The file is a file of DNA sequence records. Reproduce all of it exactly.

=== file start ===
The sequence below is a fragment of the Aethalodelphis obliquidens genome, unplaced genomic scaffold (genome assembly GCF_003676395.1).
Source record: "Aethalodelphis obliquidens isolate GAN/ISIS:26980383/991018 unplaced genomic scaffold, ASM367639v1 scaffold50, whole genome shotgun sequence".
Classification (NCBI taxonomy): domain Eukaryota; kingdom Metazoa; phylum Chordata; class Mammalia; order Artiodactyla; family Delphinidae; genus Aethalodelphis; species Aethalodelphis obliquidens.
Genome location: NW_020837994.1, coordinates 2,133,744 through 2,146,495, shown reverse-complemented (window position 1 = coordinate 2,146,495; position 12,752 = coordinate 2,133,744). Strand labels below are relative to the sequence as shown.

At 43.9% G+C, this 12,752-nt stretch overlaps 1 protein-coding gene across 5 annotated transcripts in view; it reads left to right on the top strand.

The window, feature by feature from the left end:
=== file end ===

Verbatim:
The sequence below is a fragment of the Aethalodelphis obliquidens genome, unplaced genomic scaffold (genome assembly GCF_003676395.1).
Source record: "Aethalodelphis obliquidens isolate GAN/ISIS:26980383/991018 unplaced genomic scaffold, ASM367639v1 scaffold50, whole genome shotgun sequence".
Classification (NCBI taxonomy): domain Eukaryota; kingdom Metazoa; phylum Chordata; class Mammalia; order Artiodactyla; family Delphinidae; genus Aethalodelphis; species Aethalodelphis obliquidens.
Genome location: NW_020837994.1, coordinates 2,133,744 through 2,146,495, shown reverse-complemented (window position 1 = coordinate 2,146,495; position 12,752 = coordinate 2,133,744). Strand labels below are relative to the sequence as shown.

At 43.9% G+C, this 12,752-nt stretch overlaps 1 protein-coding gene across 5 annotated transcripts in view; it reads left to right on the top strand.

The window, feature by feature from the left end: